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anfractus (not amfr- ), ūs, m. id., pr.
I.a breaking round; hence, a bending, recurving, turning (in the ante-class. per. rare; v. the preced. art.).
I. Lit.: “quid pulchrius figurā (sc. sphaericā) quae nihil incisum anfractibus, nihil eminens, habere potest?Cic. N. D. 2, 18, 47.—Hence, of the circular motion of the sun (acc. to the ancient belief): “solis anfractus,a circuit, revolution, Cic. Rep. 6, 12; cf. id. Leg. 2, 8.—Of the crookedness of horns: “cornua convoluta in anfractum,Plin. 11, 37, 45, § 124.—Of the coils of a serpent, Val. Fl. 7, 523; Stat. Th. 5, 520.—Also freq., particularly in the histt., of the turning or winding of a road, etc., a tortuous, circuitous route: “si nullus anfractus intercederet,Caes. B. G. 7, 46: “illa (via) altero tanto longiorem habebat anfractum,Nep. Eum. 8, 5: “per anfractus jugi procurrere,Liv. 44, 4: “anfractus viarum,id. 33, 1: “litorum anfractus,the windings, id. 38, 7 al.; Luc. 1, 605. —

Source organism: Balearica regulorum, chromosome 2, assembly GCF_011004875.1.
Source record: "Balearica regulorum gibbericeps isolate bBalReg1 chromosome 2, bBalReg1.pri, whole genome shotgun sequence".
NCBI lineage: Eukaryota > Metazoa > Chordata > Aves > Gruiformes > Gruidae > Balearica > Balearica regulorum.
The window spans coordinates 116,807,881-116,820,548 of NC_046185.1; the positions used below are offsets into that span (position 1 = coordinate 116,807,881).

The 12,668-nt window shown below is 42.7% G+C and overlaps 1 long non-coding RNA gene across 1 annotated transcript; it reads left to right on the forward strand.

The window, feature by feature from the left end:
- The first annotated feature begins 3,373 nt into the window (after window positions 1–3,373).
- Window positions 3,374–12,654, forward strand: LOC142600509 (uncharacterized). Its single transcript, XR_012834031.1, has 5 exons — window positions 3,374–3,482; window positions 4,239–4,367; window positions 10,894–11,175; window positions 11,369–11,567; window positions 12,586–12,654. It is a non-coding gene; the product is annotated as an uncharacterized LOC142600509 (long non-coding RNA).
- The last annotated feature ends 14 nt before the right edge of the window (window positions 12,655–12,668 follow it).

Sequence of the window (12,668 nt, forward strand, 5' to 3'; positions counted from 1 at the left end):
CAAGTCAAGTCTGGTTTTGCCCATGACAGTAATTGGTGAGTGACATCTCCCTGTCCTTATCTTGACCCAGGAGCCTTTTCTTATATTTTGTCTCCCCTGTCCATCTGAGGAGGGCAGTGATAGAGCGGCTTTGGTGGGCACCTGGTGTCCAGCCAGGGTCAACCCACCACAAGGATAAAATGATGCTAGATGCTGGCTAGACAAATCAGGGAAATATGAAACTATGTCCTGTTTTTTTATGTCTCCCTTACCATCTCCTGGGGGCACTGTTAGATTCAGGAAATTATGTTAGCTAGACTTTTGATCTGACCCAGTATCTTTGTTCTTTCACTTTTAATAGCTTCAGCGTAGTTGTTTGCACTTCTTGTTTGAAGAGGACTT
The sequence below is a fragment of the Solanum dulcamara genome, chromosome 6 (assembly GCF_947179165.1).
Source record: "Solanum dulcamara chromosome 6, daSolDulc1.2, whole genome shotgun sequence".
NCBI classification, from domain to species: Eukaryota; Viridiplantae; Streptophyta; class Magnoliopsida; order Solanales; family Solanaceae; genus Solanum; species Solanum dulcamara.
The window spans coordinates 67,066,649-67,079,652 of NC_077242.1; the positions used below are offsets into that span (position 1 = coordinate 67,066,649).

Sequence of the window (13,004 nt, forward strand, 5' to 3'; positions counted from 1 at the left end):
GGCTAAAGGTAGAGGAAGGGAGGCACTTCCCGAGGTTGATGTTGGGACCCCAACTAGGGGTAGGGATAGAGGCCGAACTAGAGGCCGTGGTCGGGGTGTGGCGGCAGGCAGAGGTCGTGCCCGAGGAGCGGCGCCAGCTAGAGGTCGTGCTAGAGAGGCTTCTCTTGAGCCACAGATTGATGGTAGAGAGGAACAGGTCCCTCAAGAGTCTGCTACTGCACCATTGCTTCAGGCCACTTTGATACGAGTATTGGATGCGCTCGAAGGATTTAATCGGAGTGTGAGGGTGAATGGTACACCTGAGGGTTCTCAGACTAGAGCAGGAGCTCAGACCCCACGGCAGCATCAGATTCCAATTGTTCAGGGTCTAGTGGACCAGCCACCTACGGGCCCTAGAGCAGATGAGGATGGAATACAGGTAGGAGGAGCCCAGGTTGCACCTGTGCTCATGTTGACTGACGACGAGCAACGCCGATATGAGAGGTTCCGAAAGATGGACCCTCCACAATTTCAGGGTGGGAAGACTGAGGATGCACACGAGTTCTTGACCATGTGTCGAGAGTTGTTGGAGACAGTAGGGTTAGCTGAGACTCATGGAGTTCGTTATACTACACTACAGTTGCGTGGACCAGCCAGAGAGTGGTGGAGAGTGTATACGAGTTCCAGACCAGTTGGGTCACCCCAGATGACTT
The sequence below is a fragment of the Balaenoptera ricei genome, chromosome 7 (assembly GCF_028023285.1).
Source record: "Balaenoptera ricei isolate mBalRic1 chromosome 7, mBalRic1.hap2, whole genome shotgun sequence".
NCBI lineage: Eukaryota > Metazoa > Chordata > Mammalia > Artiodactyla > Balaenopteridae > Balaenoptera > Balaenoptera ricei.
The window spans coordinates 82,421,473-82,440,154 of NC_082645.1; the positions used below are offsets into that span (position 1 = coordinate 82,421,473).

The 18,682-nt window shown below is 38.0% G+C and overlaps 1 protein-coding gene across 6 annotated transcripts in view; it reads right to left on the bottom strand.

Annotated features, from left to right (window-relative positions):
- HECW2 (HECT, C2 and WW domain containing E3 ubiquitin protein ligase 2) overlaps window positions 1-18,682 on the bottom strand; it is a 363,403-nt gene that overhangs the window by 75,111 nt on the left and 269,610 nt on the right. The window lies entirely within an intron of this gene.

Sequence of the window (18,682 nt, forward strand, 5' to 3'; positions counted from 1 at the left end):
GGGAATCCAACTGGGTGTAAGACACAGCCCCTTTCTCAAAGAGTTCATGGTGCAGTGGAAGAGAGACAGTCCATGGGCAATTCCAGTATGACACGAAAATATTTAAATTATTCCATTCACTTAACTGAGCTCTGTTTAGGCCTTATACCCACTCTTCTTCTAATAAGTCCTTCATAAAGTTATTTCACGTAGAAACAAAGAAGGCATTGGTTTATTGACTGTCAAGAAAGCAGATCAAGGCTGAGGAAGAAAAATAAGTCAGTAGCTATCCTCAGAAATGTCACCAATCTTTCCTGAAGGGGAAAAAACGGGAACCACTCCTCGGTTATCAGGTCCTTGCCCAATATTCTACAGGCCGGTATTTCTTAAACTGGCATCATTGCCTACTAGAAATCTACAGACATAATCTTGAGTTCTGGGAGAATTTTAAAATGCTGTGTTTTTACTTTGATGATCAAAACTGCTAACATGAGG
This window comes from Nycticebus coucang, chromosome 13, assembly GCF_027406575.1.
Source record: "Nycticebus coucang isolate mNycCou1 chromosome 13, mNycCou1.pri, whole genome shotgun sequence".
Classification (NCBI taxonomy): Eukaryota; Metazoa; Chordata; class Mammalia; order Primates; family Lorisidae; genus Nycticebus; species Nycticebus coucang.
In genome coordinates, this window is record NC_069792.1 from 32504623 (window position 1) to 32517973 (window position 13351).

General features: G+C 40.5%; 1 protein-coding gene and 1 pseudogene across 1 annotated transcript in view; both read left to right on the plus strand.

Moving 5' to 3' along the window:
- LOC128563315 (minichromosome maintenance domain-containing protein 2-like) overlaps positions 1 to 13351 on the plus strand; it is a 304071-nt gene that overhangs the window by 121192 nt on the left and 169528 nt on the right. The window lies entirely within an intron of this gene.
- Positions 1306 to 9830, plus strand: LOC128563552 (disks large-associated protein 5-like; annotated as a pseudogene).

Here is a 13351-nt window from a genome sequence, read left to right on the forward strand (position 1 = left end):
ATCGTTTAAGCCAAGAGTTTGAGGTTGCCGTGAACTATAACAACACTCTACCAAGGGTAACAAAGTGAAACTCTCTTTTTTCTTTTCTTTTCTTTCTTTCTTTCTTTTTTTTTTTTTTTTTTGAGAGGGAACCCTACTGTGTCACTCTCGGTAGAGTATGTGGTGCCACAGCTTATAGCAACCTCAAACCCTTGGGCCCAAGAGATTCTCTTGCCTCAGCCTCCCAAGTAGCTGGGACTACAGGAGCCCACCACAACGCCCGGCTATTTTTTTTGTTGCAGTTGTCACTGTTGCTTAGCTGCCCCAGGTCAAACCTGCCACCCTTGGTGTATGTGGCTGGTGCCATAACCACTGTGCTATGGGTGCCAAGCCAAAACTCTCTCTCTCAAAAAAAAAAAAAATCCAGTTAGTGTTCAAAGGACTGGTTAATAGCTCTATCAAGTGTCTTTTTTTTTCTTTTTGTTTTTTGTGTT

II. Trop., of discourse, = ambages, circumlocution, digression: “quid opus est circuitione et anfractu?Cic. Div. 2, 61, 127: “oratio circumscripta non longo anfractu, sed ad spiritum vocis apto,id. Part. Or. 6, 21: “quae omnia infinitus anfractus habent,ramifications, Quint. 6, 1, 15, where Bonn. and Halm read tractatus.—Of legal matters, intricacies, prolixity: “judiciorum,Cic. Clu. 56, 159: “juris,Quint. 12, 9, 3.
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